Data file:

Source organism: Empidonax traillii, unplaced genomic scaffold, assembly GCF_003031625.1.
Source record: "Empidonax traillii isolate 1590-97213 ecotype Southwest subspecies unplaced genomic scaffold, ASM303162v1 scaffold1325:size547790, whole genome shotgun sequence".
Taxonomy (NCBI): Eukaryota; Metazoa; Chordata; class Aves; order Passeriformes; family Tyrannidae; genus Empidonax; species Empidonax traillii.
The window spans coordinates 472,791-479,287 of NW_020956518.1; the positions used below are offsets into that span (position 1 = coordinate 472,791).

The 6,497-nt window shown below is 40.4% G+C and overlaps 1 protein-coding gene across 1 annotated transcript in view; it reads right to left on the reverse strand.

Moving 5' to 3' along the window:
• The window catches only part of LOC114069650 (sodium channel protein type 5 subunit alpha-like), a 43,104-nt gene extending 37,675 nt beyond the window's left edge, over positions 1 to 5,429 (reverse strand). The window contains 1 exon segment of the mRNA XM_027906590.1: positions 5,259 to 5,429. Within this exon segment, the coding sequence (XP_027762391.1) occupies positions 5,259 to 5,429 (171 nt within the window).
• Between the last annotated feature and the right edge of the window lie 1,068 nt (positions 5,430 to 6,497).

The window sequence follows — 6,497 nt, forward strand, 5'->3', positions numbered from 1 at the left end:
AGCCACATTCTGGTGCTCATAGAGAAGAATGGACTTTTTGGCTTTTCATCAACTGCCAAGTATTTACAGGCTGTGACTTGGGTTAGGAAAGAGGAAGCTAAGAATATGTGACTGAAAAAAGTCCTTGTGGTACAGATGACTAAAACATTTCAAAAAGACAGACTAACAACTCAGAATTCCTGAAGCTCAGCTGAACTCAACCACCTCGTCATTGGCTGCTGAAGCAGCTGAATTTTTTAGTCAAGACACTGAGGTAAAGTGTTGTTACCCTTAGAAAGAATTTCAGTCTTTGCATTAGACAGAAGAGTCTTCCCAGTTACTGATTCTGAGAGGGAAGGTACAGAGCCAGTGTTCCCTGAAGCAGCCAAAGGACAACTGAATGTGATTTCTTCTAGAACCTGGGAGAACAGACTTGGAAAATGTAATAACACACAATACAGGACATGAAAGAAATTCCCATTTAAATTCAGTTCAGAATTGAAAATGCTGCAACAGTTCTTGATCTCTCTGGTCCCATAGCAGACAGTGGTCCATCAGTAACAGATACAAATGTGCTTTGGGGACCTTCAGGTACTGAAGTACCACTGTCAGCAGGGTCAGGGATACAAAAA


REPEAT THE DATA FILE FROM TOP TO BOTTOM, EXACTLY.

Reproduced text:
Source organism: Empidonax traillii, unplaced genomic scaffold, assembly GCF_003031625.1.
Source record: "Empidonax traillii isolate 1590-97213 ecotype Southwest subspecies unplaced genomic scaffold, ASM303162v1 scaffold1325:size547790, whole genome shotgun sequence".
Taxonomy (NCBI): Eukaryota; Metazoa; Chordata; class Aves; order Passeriformes; family Tyrannidae; genus Empidonax; species Empidonax traillii.
The window spans coordinates 472,791-479,287 of NW_020956518.1; the positions used below are offsets into that span (position 1 = coordinate 472,791).

The 6,497-nt window shown below is 40.4% G+C and overlaps 1 protein-coding gene across 1 annotated transcript in view; it reads right to left on the reverse strand.

Moving 5' to 3' along the window:
• The window catches only part of LOC114069650 (sodium channel protein type 5 subunit alpha-like), a 43,104-nt gene extending 37,675 nt beyond the window's left edge, over positions 1 to 5,429 (reverse strand). The window contains 1 exon segment of the mRNA XM_027906590.1: positions 5,259 to 5,429. Within this exon segment, the coding sequence (XP_027762391.1) occupies positions 5,259 to 5,429 (171 nt within the window).
• Between the last annotated feature and the right edge of the window lie 1,068 nt (positions 5,430 to 6,497).

The window sequence follows — 6,497 nt, forward strand, 5'->3', positions numbered from 1 at the left end:
AGCCACATTCTGGTGCTCATAGAGAAGAATGGACTTTTTGGCTTTTCATCAACTGCCAAGTATTTACAGGCTGTGACTTGGGTTAGGAAAGAGGAAGCTAAGAATATGTGACTGAAAAAAGTCCTTGTGGTACAGATGACTAAAACATTTCAAAAAGACAGACTAACAACTCAGAATTCCTGAAGCTCAGCTGAACTCAACCACCTCGTCATTGGCTGCTGAAGCAGCTGAATTTTTTAGTCAAGACACTGAGGTAAAGTGTTGTTACCCTTAGAAAGAATTTCAGTCTTTGCATTAGACAGAAGAGTCTTCCCAGTTACTGATTCTGAGAGGGAAGGTACAGAGCCAGTGTTCCCTGAAGCAGCCAAAGGACAACTGAATGTGATTTCTTCTAGAACCTGGGAGAACAGACTTGGAAAATGTAATAACACACAATACAGGACATGAAAGAAATTCCCATTTAAATTCAGTTCAGAATTGAAAATGCTGCAACAGTTCTTGATCTCTCTGGTCCCATAGCAGACAGTGGTCCATCAGTAACAGATACAAATGTGCTTTGGGGACCTTCAGGTACTGAAGTACCACTGTCAGCAGGGTCAGGGATACAAAAA